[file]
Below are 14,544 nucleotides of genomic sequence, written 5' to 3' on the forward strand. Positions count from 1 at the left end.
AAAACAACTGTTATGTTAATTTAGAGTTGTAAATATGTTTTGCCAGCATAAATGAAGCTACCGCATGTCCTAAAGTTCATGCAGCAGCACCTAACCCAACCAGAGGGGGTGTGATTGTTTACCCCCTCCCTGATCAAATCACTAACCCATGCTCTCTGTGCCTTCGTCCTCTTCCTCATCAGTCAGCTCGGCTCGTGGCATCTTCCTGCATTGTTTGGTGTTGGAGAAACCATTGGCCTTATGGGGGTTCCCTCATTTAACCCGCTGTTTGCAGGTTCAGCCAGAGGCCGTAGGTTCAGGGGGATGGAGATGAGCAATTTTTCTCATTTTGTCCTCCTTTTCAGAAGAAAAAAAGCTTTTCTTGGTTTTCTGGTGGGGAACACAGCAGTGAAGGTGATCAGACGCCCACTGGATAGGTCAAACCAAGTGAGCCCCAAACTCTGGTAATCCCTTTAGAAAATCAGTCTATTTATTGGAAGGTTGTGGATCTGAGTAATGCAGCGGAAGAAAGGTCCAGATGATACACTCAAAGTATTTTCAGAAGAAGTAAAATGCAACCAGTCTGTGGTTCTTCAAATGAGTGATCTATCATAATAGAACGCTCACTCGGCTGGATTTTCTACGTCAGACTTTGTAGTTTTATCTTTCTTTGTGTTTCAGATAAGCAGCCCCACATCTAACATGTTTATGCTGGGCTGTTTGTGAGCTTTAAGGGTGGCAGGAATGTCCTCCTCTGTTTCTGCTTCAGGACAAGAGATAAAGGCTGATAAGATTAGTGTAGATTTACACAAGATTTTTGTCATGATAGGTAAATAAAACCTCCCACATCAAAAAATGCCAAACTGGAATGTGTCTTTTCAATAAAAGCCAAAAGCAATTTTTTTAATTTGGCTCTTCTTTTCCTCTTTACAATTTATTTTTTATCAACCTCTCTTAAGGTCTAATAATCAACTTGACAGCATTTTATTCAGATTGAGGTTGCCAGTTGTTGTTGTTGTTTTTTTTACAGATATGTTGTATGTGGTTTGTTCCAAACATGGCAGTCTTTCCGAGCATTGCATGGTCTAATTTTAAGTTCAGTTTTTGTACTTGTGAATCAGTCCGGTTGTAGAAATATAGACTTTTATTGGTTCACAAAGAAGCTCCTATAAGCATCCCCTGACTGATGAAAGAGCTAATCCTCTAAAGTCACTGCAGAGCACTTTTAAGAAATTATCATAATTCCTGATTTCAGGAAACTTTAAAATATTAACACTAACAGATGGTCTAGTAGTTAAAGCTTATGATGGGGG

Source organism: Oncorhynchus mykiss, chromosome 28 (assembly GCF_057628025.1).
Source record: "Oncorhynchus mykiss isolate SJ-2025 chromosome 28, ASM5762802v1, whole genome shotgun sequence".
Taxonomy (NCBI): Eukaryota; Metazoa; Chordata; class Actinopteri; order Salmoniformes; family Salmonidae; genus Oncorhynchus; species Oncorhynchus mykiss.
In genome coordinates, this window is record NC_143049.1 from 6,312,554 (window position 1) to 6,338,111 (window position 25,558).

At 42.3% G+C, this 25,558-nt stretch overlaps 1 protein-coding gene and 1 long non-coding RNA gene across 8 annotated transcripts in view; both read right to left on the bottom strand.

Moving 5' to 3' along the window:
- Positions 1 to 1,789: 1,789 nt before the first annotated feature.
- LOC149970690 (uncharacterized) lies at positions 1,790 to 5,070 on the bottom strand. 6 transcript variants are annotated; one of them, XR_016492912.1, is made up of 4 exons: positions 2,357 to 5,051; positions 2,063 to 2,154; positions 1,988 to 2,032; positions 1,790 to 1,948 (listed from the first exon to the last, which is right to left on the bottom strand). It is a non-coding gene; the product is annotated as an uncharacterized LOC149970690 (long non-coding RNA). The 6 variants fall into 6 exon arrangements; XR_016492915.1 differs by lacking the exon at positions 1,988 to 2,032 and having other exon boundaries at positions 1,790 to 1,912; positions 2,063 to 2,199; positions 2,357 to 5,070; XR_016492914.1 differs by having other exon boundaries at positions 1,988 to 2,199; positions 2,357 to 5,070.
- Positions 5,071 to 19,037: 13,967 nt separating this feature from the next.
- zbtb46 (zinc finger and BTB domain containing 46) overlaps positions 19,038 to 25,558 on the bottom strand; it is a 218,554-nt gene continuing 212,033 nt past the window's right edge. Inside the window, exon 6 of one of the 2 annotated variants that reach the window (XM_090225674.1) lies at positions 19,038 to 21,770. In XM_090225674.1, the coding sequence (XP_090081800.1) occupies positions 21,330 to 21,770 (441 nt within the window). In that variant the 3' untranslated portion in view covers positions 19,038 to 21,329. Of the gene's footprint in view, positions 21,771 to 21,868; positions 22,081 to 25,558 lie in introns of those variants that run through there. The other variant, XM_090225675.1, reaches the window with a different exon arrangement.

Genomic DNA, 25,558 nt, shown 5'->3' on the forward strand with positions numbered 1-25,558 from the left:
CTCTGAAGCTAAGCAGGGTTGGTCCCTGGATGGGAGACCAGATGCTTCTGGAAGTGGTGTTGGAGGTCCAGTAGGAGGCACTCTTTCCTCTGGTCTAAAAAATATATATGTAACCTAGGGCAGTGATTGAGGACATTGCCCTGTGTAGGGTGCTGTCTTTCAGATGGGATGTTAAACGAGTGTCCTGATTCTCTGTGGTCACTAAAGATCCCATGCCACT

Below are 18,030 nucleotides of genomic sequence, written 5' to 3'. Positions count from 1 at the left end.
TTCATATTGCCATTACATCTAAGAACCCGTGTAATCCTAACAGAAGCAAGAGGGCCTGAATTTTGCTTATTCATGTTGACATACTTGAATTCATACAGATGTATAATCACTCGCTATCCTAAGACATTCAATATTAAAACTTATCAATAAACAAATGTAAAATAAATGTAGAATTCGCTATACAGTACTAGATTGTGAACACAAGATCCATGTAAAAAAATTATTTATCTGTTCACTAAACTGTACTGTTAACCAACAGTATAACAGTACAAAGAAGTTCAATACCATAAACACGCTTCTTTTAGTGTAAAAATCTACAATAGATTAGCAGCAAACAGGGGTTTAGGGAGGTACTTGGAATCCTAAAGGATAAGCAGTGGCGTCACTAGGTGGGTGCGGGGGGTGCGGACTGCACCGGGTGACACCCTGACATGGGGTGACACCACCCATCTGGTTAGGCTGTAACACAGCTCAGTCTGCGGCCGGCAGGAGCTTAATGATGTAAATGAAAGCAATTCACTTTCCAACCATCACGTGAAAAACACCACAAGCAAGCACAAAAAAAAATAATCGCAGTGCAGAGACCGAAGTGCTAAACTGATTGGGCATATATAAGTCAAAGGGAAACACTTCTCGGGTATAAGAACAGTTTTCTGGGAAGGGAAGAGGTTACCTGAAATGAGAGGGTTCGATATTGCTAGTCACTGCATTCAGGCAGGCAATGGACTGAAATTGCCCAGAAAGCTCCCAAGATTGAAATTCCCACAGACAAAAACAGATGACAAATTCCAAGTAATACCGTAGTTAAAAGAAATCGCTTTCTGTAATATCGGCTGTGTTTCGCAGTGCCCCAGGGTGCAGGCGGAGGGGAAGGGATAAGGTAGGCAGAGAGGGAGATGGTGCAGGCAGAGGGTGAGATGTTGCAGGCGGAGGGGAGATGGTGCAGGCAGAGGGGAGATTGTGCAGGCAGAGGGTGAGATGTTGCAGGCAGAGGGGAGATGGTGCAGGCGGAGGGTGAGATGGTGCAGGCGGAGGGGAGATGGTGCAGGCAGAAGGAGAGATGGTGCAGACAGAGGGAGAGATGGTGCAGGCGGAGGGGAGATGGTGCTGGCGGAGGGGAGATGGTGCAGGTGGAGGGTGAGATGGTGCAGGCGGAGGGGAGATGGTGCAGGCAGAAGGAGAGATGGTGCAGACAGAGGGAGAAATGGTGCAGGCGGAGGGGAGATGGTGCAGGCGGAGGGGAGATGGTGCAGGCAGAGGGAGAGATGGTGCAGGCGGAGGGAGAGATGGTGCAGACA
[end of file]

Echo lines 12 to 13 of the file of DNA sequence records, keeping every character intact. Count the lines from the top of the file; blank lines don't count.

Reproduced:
- zbtb46 (zinc finger and BTB domain containing 46) overlaps positions 19,038 to 25,558 on the bottom strand; it is a 218,554-nt gene continuing 212,033 nt past the window's right edge. Inside the window, exon 6 of one of the 2 annotated variants that reach the window (XM_090225674.1) lies at positions 19,038 to 21,770. In XM_090225674.1, the coding sequence (XP_090081800.1) occupies positions 21,330 to 21,770 (441 nt within the window). In that variant the 3' untranslated portion in view covers positions 19,038 to 21,329. Of the gene's footprint in view, positions 21,771 to 21,868; positions 22,081 to 25,558 lie in introns of those variants that run through there. The other variant, XM_090225675.1, reaches the window with a different exon arrangement.

Genomic DNA, 25,558 nt, shown 5'->3' on the forward strand with positions numbered 1-25,558 from the left: